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Bears Beat Redskins, Move to 2-1: Rapid Fire

| September 24th, 2019


It was the kind of game it should be. The Bears were the far better team and they won with relative ease. Here are some thoughts.

  • Mitch Trubisky was not great. But this game was a serious positive. A few bad throws. A few terrific moments. But overall he just seemed far more comfortable operating the offense.
  • David Montgomery has to get more carries moving forward. He averaged 5.2 yards per carry on 13 attempts last night. That’s ten too few. Montgomery wears down defenses. The offense will be at its best when it moves through the rookie.
  • Don’t think I’ve ever seen a more negligent offensive game plan than Washington’s. Had they not heard of Khalil Mack? Did he catch them off guard? Singling him with a tight end? Mack is the second best defensive player in the entire sport. And on nights like last night, he’s second to none.
  • Injuries starting to mount. Pineiro. Hicks. Gabriel. Nichols already on the shelf. The Bears are playing a huge divisional game, on a short week, potentially short-handed.
  • HaHa Clinton-Dix looked like Eddie Jackson.
  • Two weeks ago, Danny Tevathan looked like he was on the decline. Last night he looked like the best player on the field at times.
  • What the hell was up with all the offsides penalties? The Bears have a brilliant defense but they better be more disciplined against better opponents.
  • Cordarrelle Patterson wants to make plays. But does he have to take the ball out of the end zone on every kickoff?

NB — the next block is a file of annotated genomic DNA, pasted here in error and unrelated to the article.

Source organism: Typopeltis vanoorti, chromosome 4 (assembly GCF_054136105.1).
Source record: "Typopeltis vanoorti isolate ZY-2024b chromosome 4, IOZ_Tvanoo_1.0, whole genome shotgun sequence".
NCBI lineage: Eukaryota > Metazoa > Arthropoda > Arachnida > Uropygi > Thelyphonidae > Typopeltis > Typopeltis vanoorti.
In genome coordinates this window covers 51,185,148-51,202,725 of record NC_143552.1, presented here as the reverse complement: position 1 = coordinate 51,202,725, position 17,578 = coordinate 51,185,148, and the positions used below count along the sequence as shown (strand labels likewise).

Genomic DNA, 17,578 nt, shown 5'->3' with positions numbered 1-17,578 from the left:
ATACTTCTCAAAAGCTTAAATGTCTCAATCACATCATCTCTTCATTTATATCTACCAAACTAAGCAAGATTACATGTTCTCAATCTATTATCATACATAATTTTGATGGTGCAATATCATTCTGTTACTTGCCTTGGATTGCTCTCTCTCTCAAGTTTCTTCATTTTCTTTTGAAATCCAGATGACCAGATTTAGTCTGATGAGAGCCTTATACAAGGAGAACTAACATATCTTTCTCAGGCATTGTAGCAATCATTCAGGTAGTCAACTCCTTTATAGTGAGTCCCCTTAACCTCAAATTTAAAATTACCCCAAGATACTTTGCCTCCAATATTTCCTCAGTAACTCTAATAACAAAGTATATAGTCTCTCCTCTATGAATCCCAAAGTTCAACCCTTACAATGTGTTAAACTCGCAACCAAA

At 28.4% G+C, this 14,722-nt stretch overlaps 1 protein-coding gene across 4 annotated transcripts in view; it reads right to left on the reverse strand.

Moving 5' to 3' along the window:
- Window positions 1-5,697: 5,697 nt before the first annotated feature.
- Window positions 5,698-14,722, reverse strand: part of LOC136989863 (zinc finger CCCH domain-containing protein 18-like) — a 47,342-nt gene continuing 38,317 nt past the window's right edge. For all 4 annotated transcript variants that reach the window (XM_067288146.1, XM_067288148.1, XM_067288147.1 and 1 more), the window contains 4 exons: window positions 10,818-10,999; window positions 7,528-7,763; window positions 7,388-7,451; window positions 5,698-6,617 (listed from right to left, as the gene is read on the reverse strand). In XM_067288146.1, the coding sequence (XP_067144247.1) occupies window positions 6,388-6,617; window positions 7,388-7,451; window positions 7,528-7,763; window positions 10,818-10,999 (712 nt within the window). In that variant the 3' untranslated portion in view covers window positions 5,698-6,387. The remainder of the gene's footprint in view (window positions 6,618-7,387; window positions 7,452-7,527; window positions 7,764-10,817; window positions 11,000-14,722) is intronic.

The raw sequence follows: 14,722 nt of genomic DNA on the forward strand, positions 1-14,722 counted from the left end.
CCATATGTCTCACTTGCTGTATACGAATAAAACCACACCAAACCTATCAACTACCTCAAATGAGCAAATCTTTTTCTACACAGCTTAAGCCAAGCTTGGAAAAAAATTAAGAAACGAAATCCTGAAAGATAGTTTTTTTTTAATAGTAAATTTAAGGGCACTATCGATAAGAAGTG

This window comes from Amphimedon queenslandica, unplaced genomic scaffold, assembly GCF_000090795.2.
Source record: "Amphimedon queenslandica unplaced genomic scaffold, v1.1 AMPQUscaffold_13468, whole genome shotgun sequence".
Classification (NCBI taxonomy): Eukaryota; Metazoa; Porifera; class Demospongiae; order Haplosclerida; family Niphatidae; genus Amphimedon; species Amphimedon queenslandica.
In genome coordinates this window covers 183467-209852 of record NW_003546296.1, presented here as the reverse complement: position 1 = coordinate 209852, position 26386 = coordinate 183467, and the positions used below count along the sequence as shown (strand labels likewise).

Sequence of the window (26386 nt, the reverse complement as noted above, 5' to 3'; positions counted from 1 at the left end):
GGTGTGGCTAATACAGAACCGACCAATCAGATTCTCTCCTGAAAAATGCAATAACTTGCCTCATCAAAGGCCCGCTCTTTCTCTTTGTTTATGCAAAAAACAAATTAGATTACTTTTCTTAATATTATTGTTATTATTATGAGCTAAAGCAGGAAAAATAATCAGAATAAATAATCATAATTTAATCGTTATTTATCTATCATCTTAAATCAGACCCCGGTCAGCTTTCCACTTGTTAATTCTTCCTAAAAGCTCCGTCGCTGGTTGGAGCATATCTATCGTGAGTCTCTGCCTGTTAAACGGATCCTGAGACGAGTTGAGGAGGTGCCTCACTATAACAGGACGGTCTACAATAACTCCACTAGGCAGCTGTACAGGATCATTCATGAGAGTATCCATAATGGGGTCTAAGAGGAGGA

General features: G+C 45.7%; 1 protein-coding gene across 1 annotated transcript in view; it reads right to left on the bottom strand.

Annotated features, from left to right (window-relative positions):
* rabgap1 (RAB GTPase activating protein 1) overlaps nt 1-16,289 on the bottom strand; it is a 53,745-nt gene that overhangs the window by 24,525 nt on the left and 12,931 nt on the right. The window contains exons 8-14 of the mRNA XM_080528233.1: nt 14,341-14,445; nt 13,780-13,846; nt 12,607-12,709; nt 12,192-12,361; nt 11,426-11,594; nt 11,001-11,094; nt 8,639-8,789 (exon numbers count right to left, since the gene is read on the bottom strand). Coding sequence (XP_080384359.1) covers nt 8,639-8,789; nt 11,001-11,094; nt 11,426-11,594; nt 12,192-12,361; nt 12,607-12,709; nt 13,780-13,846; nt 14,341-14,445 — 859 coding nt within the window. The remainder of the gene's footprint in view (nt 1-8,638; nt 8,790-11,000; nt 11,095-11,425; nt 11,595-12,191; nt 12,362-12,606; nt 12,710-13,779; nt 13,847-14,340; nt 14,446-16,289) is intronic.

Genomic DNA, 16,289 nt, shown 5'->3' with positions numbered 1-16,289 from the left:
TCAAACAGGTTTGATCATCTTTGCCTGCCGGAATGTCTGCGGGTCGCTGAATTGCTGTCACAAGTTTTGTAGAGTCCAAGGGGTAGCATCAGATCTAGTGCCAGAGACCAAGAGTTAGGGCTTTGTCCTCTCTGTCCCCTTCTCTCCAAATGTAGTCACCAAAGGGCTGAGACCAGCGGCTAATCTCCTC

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ATM: Bears Season Begins Now, and Nagy Needs to Trust Trubisky

| September 18th, 2019

After two wonky games to officially open the NFL season, we’re soon to find out who the 2019 Bears are. That will only happen, however, if the coach starts trusting the QB.

A 1-1 start to the season always seemed likely since – as was well documented throughout last week – nobody wins in Denver in Week 2. (Of course nobody predicted what actually took place down the stretch.) The demise of the team’s defense was greatly exaggerated. Reports of an offensive regression, however, don’t appear to have been aggressively predicted enough.

One of the biggest things to emerge from the win over Denver was Matt Nagy flat out not trusting his quarterback. The Bears had third downs and between two and three yards SIX times in the game and chose to run the ball on four of them. Do coaches who trust their quarterbacks take the ball out of their hands this often? I don’t think so.

It’s not uncommon for teams to run in those situations, but it is odd for them to insist on running it like the Bears did. After the game, Nagy said he intentionally had a conservative game plan in order to keep his defense rested, in the heat and high altitude. Perhaps that helped prevent the collapse until late in the fourth quarter but scoring points would’ve made any incoming collapse less significant.

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Three Mitch Trubisky Points Through Two Games

| September 17th, 2019

The Chicago Bears defense is already top five in the relevant categories and well on their way to being one of the league’s preeminent units in 2019.

The Chicago Bears offense isn’t.

And the quarterback is a big reason why.

Here are three points on the young quarterback’s struggles in the early going of this campaign.


He’s Not Using His Legs

Nobody wants to see Trubisky running the ball ten times a game and sustaining that punishment.

But he certainly has had plenty of opportunities to extend plays AND drives with his legs. Expanding his pocket buys time and allows the speed on the outside to find spaces in the defense. And on third and four, sometimes it’s fine to call your own number and move the chains.

Also, Trubisky always seemed to use his legs to get into the flow of a game. It pumped him up. It pumped his teammates up. It was street ball. I recommend he go back to that style and start having fun out there. It’s a game.


A Scout’s Take

Had a text conversation with a scout friend.

Me: What did you see with Trubisky?

Him: The game is not slowing down for him the way it should be. Bears better hope it does.

Me: Is it correctable quickly?

Him: If Nagy can’t correct it, no one can.